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Scott West

Best in the west

Scott West has been inducted into the Hall of Fame

June 4, 2013  8:38 PM

IT MIGHT shock some Bulldogs fans – and torment their Magpie counterparts – to learn that Scott West once came within a whisker of joining Collingwood.

West can’t recall the exact year – he suggests it might have been at the end of 2000 – but a couple of things are certain: he was in the prime of an already decorated career that had only reached its halfway point, and he considered, and even envisioned, what it would be like to be a Magpie.

"I seriously, seriously considered moving to Collingwood," West said.

"It came very close to happening – half-an-hour or so before the (trade) deadline for signing it off.

"Collingwood is obviously a great club, they were on the rise under Mick Malthouse, and the opportunity to play alongside guys like Nathan Buckley, Scott Burns and Paul Licuria in the midfield would have been, on reflection, great in my career.

"But I felt a huge bond with the Bulldogs. I'd been there since 1990 as a 15-year-old, and I was vice-captain, so I decided to be loyal to the club.

"Collingwood played in Grand Finals in '02-'03, and it's a huge regret of mine not playing in a grand final or winning a premiership. But I'm happy to say I was a one-club player."

The Bulldogs were no doubt happy as well, with West going on to play 324 games for the Dogs' (fourth on their all-time list), winning a club-record seven best and fairests, the ruck-rover's spot in the Bulldogs Team of the Century, five All Australian selections, and five top-four placings in the Brownlow Medal.

He also earned universal respect for his dogged style, which is recognised by the Bulldogs' most courageous player award being named in his honour.

Like Buckley, West set high training standards for himself and his teammates. He believes it drove him to produce maximum output.

"I was pretty relentless in my preparation," he said.

"At times it got me into trouble with some teammates because they may not have been going as hard as I thought they should have been. But I think you have to drive others if you truly believe it's required to bring you success."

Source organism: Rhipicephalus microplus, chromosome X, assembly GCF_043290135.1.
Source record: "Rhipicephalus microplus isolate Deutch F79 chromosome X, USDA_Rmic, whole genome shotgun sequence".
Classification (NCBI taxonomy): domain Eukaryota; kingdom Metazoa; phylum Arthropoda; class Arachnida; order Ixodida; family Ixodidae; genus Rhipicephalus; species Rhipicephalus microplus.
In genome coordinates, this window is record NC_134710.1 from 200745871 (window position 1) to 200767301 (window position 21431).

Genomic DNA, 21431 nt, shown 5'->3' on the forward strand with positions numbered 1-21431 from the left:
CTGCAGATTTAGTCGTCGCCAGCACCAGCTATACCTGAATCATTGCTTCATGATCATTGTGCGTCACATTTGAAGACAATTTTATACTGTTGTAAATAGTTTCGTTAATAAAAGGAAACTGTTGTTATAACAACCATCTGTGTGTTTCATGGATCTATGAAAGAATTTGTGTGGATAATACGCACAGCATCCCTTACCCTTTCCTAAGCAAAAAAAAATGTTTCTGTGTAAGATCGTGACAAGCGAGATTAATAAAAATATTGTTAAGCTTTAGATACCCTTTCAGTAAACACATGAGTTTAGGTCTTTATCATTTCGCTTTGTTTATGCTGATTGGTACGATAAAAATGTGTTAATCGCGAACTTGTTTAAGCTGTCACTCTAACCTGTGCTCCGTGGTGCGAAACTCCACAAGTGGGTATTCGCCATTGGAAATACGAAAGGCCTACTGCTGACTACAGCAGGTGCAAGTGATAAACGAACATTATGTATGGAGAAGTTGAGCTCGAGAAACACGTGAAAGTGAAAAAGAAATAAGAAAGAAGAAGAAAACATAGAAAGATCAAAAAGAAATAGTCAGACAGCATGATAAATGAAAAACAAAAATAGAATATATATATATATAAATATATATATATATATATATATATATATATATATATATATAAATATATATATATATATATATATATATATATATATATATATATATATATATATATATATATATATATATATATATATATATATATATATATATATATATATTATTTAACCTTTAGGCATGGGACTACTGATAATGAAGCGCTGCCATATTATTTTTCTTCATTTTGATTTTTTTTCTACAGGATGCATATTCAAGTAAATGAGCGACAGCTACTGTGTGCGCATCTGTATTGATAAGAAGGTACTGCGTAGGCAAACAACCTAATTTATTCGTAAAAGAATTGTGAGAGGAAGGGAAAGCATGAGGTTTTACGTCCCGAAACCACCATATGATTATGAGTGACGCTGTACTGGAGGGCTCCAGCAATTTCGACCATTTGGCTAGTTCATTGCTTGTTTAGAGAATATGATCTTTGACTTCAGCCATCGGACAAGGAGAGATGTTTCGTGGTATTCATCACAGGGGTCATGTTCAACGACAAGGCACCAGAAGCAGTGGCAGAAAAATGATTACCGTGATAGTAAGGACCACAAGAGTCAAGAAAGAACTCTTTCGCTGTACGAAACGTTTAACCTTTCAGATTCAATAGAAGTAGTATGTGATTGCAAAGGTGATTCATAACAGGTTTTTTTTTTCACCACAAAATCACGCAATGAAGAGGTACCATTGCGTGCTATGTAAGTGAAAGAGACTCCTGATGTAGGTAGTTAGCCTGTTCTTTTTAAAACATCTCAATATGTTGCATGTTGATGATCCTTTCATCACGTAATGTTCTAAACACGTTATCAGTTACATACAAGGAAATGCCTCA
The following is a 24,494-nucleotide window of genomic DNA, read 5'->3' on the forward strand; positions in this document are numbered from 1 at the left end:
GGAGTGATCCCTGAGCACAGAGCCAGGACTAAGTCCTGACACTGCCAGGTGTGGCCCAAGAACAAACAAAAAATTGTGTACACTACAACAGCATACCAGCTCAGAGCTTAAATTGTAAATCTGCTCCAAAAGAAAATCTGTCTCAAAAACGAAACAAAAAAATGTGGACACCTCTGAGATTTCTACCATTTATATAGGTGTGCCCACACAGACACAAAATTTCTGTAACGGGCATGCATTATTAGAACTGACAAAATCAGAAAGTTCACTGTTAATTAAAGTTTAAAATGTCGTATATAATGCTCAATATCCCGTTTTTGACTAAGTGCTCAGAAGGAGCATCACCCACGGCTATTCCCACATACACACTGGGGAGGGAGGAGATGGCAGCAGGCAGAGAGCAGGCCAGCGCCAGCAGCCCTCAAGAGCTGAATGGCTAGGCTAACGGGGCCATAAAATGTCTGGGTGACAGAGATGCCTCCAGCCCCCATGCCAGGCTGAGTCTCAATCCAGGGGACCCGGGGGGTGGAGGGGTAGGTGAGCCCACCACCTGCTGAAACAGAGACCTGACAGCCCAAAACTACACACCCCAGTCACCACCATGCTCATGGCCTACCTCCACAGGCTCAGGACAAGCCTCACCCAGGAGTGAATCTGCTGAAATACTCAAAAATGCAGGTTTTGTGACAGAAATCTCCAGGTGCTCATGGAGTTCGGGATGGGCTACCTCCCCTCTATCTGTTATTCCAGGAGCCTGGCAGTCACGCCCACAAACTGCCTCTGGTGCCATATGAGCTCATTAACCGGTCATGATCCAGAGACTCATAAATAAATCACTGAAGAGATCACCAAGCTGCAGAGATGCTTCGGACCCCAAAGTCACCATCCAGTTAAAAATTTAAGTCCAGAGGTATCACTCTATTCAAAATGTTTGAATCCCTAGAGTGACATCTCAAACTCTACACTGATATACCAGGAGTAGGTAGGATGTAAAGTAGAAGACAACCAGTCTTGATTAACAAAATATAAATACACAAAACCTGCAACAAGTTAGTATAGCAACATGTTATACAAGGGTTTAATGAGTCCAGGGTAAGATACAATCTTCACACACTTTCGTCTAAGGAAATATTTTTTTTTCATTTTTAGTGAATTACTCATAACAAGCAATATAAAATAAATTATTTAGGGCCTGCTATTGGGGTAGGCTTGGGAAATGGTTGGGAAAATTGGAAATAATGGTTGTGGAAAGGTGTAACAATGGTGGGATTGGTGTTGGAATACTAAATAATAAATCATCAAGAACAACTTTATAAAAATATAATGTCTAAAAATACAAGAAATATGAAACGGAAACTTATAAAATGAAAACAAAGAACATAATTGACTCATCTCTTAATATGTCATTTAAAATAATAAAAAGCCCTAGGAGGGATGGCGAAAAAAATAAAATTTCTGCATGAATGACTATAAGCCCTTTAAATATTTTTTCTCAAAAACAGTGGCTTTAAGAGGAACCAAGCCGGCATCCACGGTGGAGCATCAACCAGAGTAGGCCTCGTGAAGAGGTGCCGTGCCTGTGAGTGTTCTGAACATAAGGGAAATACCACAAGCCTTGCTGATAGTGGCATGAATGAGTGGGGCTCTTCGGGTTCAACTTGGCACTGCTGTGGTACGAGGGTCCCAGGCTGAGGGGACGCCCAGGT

West says he was never stats-driven, but his raw numbers make impressive reading.

The former Bulldogs' No.7 is the seventh-most prolific ball-winner over the past 40 seasons , with his disposal average of 25.38 eclipsing the likes of fellow Hall of Famers Robert Harvey (25.21) and Buckley (24.6).

A left-footer and prolific handballer who prided himself on winning contested ball and feeding outside runners, he topped 40 touches on four occasions, with his best effort of 45 coming in a seven-point win over Adelaide at the MCG in round 20, 2006, a victory which helped set up a finals berth.

Former Bulldogs coach Terry Wallace – to whom West says remains "indebted" – has often said that one of West's virtues was that he rarely dipped below a seven out of 10 performance, regardless of the pressure.

The closest West came to a grand final appearance was in 1997, when the Dogs surrendered a five-goal lead against eventual premier Adelaide in the preliminary final. West, then 22, was his side's best player, amassing a game-high 33 disposals (including a personal-best 28 kicks), but in his mind it counted for nothing.

The hurt still lingers.

"I remember that game as vividly as my first game," he lamented.

"I think about it a lot, but I've never been able to bring myself to watch a replay of it."

- by Ben Collins

Club: Western Bulldogs
Born: November 14, 1974
Recruited from: Strathmore/Essendon Grammar
Playing career: 1993-2008
Games: 324
Goals: 104
Honours: 2nd Brownlow Medal 2000, 2006; 3rd Brownlow Medal 1998; best and fairest 1995, 1997, 1998, 2000, 2003, 2004, 2005 (club record); 2nd best and fairest 2001, 2006; 3rd best and fairest 1998, 2007; All-Australian 1998, 2000, 2004, 2005, 2006; Victoria (1 game, 0 goals).


I was pretty relentless in my preparation. At times it got me into trouble with some teammates because they may not have been going as hard as I thought they should have been